What do you think are the most important facets of your games? What feature(s) do you think really makes your games what they are?
I love to model things…to somehow capture the look and feel of something. To me, that’s the hardest thing to recreate because the feel is the sum of all the parts working together and making art. You can’t write feel in a design document…it’s something that you hope comes out of modeling the parts right. Norb and I worked very closely together for years now trying to get the feel of what it may have been like to lead troops and the decisions the generals had to make. There are always things that need to be tweaked and fixed but we believe our engine is second to none for this type of tactical combat.
What did you do to ensure historical accuracy? Did you or Norb spend any time visiting or taking part in Civil War reenactments?
I am an ACW freak! I have spent months researching/making just flags for this game! The maps are getting better and more accurate with every new product. History is like a religion for me. My idea of going to church is walking a battlefield (Antietam or Gettysburg). It is hallowed ground.
Norb is new to the genre and appreciates learning about the history. He and I have walked Gettysburg and even marched alongside a re-enactment of the 1st Minnesota charge to get some SFX for the game. Some of the marching sounds are actually recorded by re-enactors at Gettysburg along with many of the ambient terrain noises (ie cicadas, wind, trees, bugs, etc). The fact that some of the sounds you hear are from an actual place of battle is haunting to me…also, kinda spooky when you’re playing the game!
Have you considered using the TC2M engine to create a game not based on the Civil War? How about the Napoleonic Wars or the US-Mexican War?
This engine was made to model 19th and 18th century tactical combat. We want to cover everything we can from the Revolutionary War / Napoleonics / etc. I’ts just all about the time we have to do this. So far, this hasn’t made us enough money to quit our day jobs and do it full-time. Our dream is to first be able to dedicate all our efforts to the Take Command and do it for a living. Then, everything else will fall into place.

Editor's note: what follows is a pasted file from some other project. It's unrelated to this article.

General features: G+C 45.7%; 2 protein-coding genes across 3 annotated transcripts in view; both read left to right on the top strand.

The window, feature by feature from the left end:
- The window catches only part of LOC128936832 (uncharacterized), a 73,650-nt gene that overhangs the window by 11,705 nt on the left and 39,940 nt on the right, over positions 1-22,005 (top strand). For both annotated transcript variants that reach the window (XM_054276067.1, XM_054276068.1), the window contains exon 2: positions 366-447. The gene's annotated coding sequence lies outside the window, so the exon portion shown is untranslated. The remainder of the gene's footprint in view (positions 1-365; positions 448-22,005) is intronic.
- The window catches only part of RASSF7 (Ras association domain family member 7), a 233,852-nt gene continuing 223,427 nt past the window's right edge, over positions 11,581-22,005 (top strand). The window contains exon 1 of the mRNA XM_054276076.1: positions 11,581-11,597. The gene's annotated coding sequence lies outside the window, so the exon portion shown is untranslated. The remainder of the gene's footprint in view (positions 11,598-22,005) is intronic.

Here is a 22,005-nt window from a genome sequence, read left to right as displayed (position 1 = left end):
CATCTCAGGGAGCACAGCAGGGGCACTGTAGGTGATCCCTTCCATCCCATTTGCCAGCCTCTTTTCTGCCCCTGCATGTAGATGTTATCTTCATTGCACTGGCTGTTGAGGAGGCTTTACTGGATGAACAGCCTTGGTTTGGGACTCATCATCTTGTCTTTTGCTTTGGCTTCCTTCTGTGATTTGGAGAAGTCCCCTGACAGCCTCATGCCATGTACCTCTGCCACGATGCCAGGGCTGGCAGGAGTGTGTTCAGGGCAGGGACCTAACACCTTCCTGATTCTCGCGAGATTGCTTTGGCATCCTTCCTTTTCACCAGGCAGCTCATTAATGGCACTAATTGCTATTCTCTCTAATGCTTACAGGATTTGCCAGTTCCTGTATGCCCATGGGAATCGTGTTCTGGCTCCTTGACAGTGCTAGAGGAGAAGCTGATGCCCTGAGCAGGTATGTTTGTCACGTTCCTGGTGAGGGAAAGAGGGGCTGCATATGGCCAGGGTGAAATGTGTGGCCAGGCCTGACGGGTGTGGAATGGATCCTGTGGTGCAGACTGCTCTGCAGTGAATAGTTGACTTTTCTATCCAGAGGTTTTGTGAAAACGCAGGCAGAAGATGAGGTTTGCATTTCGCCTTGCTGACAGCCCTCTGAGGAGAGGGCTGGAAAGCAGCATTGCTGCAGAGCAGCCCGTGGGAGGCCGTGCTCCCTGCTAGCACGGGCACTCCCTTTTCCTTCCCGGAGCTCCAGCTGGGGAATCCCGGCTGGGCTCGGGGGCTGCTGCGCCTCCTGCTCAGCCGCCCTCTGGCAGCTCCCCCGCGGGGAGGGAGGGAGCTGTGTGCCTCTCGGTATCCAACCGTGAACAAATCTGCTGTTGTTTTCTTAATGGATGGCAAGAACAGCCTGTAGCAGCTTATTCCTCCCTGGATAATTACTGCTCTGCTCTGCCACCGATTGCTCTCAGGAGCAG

What would you do differently if MadMinute had the budget of Firaxis or Creative Assembly?
My goodness! How about Multi-player and Campaign system!!! We’ve made this game engine with no funding whatsoever it’s all been on our own time. We’re just 2 guys (Norb and Adam) who do this on the side along with a handful of volunteers. I can’t even think of what it’d be like to work on the Take Command engine during the light of day! Norb is a prolific coder and given the time, MadMinute Games could do wonders!
How well did CWBR do in terms of sales and feedback? What is Paradox adding in this department for TC2M that MadMinute couldn’t do itself?
CWBR received zero publicity from ActivisionValue other than word of mouth. Paradox has invested a good chunk of their efforts towards marketing TC2M and getting the word out to more of the mainstream players. MMG can only do so much because development takes sooo much time and energy that we’re too exhausted to market the game the way it should be.
There was once some talk about rewriting Civil War: Bull Run after the release of TC2M, maybe as an expansion. Is that still a possibility?
There is a definite possibility for that to happen and will most likely end up being an added bonus to one of our future products. We’ll see how TC2M does and go from there.
Tacticular Cancer would like to thank Adam Bryant for the interview. You can find out more about Take Command: 2nd Manassas at the MadMinute Games site.